Increased Intracranial Pressure
Hanalise V. Huff, MD, MPH, and Kenneth R. Huff, MD
A 7-year-old boy has a 2-week history of recurrent vomiting. No fever, abdominal pain, or diarrhea has accompanied the vomiting; the vomiting has no particular relationship to meals; and the boy’s appetite has decreased only slightly. The vomiting has gradually increased in frequency and is occurring every night. The day before this visit there were 4 episodes. The boy’s parents have noticed that their son is generally less active; he spends more time playing on the floor of his room and does not want to ride his bicycle or play with neigh-borhood friends. Some unsteadiness in the boy’s gait has manifested in the past few days. His parents attribute this to weakness from the vomiting.
The child’s vital signs are normal except for a blood pressure of 130/80 mm Hg. Although the boy is somewhat pale and uncomfortable, he does not appear to be in acute distress. His abdominal examination is unremarkable. His speech is grammatically correct but sparse and hesitant, and he seems inattentive. On lateral and upward gaze the boy has coarse nystagmus, and upward gaze is somewhat limited. Dysconjugate left gaze is apparent, with slight failure of left eye abduction. The left eye does not blink as much as the right eye. Fundal examination discloses elevated discs with indistinct margins. No upper extremity weakness is evident. The right foot is slightly weaker than the left, ankle tone is bilaterally increased, and 3 to 4 beats of clonus on the right and bilateral positive Babinski reflexes are present. Some tremor occurs in both arms with finger-to-nose testing. The boy walks with shuffling, small steps; his gait has a slight lurching character; and he veers to the right.
1. What clinical situations are associated with increased intracranial pressure?
2. What is the pathophysiological process leading to increased intracranial pressure?
3. What studies are used to evaluate the child with increased intracranial pressure?
4. What measures are used to treat the child with increased intracranial pressure?
The signs and symptoms of increased intracranial pressure (ICP) often signal a serious, potentially brain damaging intracranial process that may require surgical or intensive care intervention depending on the underlying cause. Recognizing signs and symptoms early often results in a determination of the underlying cause, after which management can resolve the secondarily increased ICP problem. Increased ICP can also be a critical care issue by itself even if the specific etiologic diagnosis is indeterminate. A growing number of effective medical and surgical treatments for increased ICP are available. It is critical to have an understanding about when to initiate them because they can be lifesaving.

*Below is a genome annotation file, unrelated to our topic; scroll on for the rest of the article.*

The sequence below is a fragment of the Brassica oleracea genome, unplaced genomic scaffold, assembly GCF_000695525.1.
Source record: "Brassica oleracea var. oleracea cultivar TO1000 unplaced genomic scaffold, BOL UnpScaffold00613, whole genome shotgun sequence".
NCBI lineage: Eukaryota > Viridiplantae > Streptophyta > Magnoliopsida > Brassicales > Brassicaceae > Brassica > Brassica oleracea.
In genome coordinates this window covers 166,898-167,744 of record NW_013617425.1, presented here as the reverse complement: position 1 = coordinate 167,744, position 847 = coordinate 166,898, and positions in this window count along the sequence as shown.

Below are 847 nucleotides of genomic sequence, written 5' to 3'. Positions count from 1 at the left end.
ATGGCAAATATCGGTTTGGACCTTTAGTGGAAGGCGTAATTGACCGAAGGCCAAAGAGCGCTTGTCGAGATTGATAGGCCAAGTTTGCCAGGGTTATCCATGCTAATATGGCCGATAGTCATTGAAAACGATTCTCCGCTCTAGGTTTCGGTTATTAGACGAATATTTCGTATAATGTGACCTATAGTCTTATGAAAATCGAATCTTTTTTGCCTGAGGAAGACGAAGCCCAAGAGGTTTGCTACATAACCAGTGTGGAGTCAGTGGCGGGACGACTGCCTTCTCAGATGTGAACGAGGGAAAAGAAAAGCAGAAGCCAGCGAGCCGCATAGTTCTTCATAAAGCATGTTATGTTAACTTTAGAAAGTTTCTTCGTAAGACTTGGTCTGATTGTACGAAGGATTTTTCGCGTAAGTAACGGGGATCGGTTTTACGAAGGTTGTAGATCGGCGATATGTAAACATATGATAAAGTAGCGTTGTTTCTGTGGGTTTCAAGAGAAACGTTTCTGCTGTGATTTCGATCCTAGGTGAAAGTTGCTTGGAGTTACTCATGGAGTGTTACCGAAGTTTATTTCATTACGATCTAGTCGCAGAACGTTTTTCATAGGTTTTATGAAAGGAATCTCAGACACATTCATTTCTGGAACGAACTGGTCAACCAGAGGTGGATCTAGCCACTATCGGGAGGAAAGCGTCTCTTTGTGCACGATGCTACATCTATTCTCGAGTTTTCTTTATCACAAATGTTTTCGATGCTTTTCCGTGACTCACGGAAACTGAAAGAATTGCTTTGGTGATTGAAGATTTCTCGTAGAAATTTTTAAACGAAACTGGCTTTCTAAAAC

A wide variety of clinical situations, including both acute and subacute processes that occur at all ages, in both sexes, and among all ethnic groups, are commonly responsible for increased ICP. Only a few can be mentioned herein. Traumatic brain injury (TBI) is a leading cause of increased ICP. Fifty-two percent of infants with TBI may be victims of nonaccidental trauma; older children may be stricken pedestrians or bicycle riders, occupants of crashed motor vehicles, or victims of falls or sports injuries; and children of any age may suffer gunshot wounding. Traumatic brain injury is the leading source of trauma mortality and morbidity in children, most often as the result of brain-damaging increases in ICP.
Brain tumors are the most common solid neoplasms in children and frequently result in subacutely increased ICP by direct mass effect or blockage of cerebrospinal fluid (CSF) flow. Diagnosis may sometimes be suggested by neurocutaneous signs or other evidence of tumor suppressor gene mutation. Ischemic brain damage resulting from a difficult delivery at birth, a near drowning incident, or a major intracranial arterial or venous vessel thrombosis is also a significant etiologic contributor to increased ICP. Other causes of brain swelling, such as lead intoxication and liver failure in Reye syndrome, have become less common etiologies.
Idiopathic intracranial hypertension (IIHP, also called benign intracranial hypertension or pseudotumor cerebri), which has an overall prevalence of 1 to 2 per 100,000 but is 20 times higher in adolescent girls with obesity, may ultimately be found as the cause for the increased ICP. It often occurs spontaneously but may also follow the use of high doses of vitamin A, growth hormone, or tetracycline, or it may occur after withdrawal of steroid therapy. Similar physiology is seen with thrombosis of a venous sinus caused by a clotting diathesis or complicated otitis media or mastoiditis.
The child with increased ICP may present with a history of recurrent vomiting, lethargy, and new headaches of increasing frequency or severity (ie, crescendo headaches) or that awaken the child from sleep. The physician must be acutely aware of the clinical situation. A prior history of trauma, ischemia, meningitis, hypertension, or vasculitis; presence of a CSF shunt; or a concomitant history of intoxication or metabolic aberration (ie, carbon monoxide, hyperammonemia, or diabetic ketoacidosis) may also be suspicious for increased ICP in the child with compatible examination findings. Neonates with intraventricular hemorrhage or myelomeningocele or other major central nervous system malformations are prone to hydrocephalus. Children with cyanotic congenital heart disease are prone to cerebral abscesses, and children with sickle cell disease can present with stroke or hemorrhage, resulting in increased ICP. In endemic areas of the world, cerebral malaria and intraventricular cysticercosis are frequent causes of increased ICP. The pertinent physical findings may include elevated optic disc, failure of upward gaze, hypertonicity of the extremities, and either depressed alertness or inattention or severely altered mental status. More localized findings on neurologic examination may also point to a lesion indicative of a space-occupying intracranial mass, which could contribute to increased ICP (Box 79.1).